Another important factor that further enhances decoding efficiency of shared decoding of multiple channels is the fact that the signal to noise ratio (SNR) of the various independent channels may be quite different. The reason for such a difference is the fact that it is very difficult to accurately maintain a given power level of the multiple transponders in a satellite as well as the noise Fig. (NF) and gain of the receiver's LNB, across all service frequencies. The differences within one polarization and one satellite can be small (within 1-2 dB), but once an FTM switch is introduced, the difference between the reconstituted channels can be several dB because transponder channels may be selected from different polarizations and on different satellites.
Broadband Demodulator Architecture
The multi-channel carrier tracking and symbol time recovery circuitry 130 performs the traditional carrier tracking and symbol timing extraction associated with QAM/PSK coherent demodulators. Following the carrier and symbol timing recovery and tracking process, the demodulator 140 processes the constellation samples and provides the soft decision bits required for forward error correction decoding. The number of soft decision bits in each sample delivered by demodulator 140 typically ranges from 4 to 6. A/D quantization can range from 6-9 bits and depends on the modulation type. Lesser numbers of soft decision bits can be used in applications where greater levels of quantization degradation are acceptable. The broadband demodulator circuit 100 also contains oscillator 150 to drive the A/D sample clock and any internal clocking needed in other components and controller 160 to set processing parameters of the blocks.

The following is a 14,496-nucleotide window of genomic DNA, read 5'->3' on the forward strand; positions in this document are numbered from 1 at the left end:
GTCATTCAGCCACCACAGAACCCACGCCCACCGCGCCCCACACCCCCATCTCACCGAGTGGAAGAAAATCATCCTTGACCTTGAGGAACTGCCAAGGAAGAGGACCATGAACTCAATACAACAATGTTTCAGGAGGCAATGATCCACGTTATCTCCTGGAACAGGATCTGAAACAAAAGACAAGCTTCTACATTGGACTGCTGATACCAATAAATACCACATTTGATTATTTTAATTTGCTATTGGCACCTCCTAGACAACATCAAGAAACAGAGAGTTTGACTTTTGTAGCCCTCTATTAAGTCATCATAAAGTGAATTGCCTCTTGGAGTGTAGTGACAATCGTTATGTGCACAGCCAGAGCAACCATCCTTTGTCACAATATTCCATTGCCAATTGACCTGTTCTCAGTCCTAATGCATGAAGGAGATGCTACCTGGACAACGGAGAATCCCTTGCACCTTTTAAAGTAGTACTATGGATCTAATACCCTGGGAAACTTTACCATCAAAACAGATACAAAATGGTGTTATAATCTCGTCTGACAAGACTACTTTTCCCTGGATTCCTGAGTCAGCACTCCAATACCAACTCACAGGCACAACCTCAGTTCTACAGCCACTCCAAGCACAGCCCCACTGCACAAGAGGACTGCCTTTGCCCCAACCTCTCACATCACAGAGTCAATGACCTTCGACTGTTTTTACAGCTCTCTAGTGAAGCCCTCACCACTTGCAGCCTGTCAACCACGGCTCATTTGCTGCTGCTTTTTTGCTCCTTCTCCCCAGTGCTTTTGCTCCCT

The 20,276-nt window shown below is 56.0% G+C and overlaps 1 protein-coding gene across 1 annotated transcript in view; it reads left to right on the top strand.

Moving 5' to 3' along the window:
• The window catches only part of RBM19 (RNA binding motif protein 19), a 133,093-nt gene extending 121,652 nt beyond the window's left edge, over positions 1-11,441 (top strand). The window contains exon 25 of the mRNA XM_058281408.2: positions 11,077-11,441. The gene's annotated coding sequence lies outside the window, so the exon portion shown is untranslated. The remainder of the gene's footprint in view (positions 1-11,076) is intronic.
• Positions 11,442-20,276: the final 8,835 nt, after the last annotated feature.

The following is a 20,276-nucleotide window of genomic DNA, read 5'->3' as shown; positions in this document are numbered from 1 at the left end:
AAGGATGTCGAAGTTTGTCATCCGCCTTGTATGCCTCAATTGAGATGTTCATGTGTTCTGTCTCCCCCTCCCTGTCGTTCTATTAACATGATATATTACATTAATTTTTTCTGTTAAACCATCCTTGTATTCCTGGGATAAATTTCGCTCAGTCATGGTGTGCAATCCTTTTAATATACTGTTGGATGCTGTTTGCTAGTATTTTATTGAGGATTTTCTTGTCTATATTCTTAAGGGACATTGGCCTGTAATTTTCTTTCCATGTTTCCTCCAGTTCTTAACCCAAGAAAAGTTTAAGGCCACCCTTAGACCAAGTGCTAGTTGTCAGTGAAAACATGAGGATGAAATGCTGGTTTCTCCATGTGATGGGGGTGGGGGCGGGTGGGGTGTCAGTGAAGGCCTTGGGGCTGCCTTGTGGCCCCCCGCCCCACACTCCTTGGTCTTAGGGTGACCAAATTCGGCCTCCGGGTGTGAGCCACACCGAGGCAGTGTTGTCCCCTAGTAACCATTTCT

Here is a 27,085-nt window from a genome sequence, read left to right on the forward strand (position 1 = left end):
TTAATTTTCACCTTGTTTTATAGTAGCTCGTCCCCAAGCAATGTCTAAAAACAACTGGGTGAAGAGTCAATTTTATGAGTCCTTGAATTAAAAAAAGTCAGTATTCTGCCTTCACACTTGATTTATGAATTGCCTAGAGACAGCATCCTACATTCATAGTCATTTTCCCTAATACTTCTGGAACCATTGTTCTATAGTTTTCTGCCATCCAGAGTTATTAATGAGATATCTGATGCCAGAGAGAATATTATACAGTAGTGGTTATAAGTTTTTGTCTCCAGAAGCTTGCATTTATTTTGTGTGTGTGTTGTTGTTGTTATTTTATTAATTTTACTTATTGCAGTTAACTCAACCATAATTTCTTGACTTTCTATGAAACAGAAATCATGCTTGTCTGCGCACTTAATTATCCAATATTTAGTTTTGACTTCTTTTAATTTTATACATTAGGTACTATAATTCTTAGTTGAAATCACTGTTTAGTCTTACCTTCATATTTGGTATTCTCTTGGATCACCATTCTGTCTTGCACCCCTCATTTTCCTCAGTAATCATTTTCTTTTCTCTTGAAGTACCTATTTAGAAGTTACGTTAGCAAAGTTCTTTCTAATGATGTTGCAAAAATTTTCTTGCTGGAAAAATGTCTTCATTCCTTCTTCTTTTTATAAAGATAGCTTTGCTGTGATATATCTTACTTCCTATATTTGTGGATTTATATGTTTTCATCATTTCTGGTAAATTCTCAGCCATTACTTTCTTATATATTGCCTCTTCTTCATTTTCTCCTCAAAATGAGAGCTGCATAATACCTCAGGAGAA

The demodulation steps described above include well-known techniques that are discussed extensively in the literature including in the books “Signal Processing in Telecommunications” by Biglieri and Luise, “The Theory and Practice of Modem Design” by Bingham and “Multirate Signal Processing for Communication Systems” by harris.
Method for Multi Iterative Decoder Processing
Iterative decoding of LDPC codes and turbo codes provides enhanced decoding performance, which is attractive in many wireless applications including Direct Broadcast satellite (DBS). Decoding techniques of such codes are well known and can be found in contemporary communications and coding books and scientific literature.